Experts discuss uncertain future of a changing Middle East

Israel Council on Foreign Relations discussion sees region radically different in ten years time.

March 24, 2011 06:22
3 minute read.
REGIONAL TURMOIL. A map of countries in upheaval

Arab Unrest Map 311. (photo credit: Courtesy)


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The Middle East is changing so radically that in 10 years several countries could disintegrate, experts said Tuesday during a panel discussion held in memory of former Mossad chief David Kimche.

“Here we have a new situation with countries – which shouldn’t have been nations anyway because they didn’t have the glue that makes them nations – falling apart,” said Shmuel Bar, director of studies at the Institute for Policy and Strategy at the Interdisciplinary Center, Herzliya.

“I’m not sure in 10 years’ time we’ll be talking about Saudi Arabia, but maybe we’ll be talking about the Arabian Peninsula. It’s more natural for Yemen just to disintegrate, because it’s a tribal society and some parts of Yemen are closely affiliated with parts of Saudi Arabia.”

Bar spoke during an Israel Council on Foreign Relations (ICFR) discussion entitled “Perspectives on the Current Maelstrom in the Middle East,” held on the Hebrew University of Jerusalem’s Givat Ram campus.

The panel also included Shlomo Avineri, professor of political science at the Hebrew University and a former Foreign Ministry director-general, and David Sultan, former Israeli ambassador to Egypt and Turkey.

Bar also said Syria is ripe for a split.

Northern Syria has a growing jihadist presence, and Alawites in the north are converting to Shi’ite Islam because they predict they will have to eventually align themselves with Shi’ites in Lebanon.

Recent events in the Arab world have also scuttled the Israeli-Palestinian peace process, said Bar, because Egyptian President Hosni Mubarak is no longer in power, and the leaders of Jordan and Saudi Arabia are consumed by internal troubles.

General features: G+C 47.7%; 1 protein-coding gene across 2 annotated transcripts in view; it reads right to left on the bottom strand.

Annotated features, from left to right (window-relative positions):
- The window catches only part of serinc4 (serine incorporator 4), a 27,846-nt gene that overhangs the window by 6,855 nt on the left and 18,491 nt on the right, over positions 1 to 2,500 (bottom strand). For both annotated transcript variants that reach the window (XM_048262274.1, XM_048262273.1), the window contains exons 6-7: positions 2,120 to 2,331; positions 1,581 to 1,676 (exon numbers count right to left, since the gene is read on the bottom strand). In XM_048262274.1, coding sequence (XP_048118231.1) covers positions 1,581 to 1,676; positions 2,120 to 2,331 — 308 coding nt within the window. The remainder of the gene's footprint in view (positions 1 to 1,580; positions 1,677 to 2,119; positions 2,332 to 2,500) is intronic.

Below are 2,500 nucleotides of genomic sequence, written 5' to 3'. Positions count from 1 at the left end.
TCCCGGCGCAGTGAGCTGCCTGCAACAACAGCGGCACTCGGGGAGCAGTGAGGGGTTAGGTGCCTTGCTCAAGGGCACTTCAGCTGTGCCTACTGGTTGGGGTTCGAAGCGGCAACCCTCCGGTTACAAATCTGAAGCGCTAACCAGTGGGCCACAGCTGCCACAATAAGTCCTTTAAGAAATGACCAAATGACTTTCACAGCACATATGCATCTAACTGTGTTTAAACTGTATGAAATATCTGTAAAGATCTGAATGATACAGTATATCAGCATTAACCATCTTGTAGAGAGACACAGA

“One of the major forces which brought [Palestinian Authority President Mahmoud Abbas] to do what he never wanted to do – move ahead in the peace process – was that Abdullah, Mubarak, and the Saudis were always pressuring him,” he said.

“So his willingness to move ahead and make compromises is less today than when he had the backing of a strong, pro-Western Arab world.”

Sultan disagrees with commentators who claim the Muslim Brotherhood is intentionally keeping a low profile in order to wait for the right opportunity to seize power. He said the organization is beset by internal differences.

“Besides,” said Sultan, “I trust the army will do its best to prevent [the Muslim Brotherhood from achieving] a sizable representation in parliament.”

With a population of 84 million and an annual birth rate of 1.5 million, half of Egypt’s population lives in poverty. This is one reason why no post-Mubarak government will scuttle the country’s peace treaty with Israel.

“Sadat’s decision was the result of a gradual realization that Egypt cannot afford to continue with cycles of war with Israel,” said Sultan. “Allocating resources needed for confrontation left very little for the needs of a growing population.”

With the Egyptian government having to create one million jobs a year, Egypt needs the billions of dollars it receives from tourism, American aid, the operation of the Suez Canal, and the oil industry in Sinai.

Furthermore, the peace treaty was not only signed by Egypt and Israel, but by the US, with which no Egyptian government would want such a major disagreement.

“The cold peace may become colder, but it will remain,” said Sultan.

Avineri said Egypt’s history shows it has the tools to become a working democracy. “Egypt has a secular tradition and had a liberal constitution in the 1920s and ’30s,” he said.

However, he cautioned that Egyptians demonstrating in Tahrir Square do not necessarily mean Egypt is ready for democracy right away. “Democracy is an outcome of many decades of civil society and liberal development,” said Avineri. “In the French Revolution people were able to liberate Bastille, but the outcome was not democracy. France became a democracy 100 years later.”

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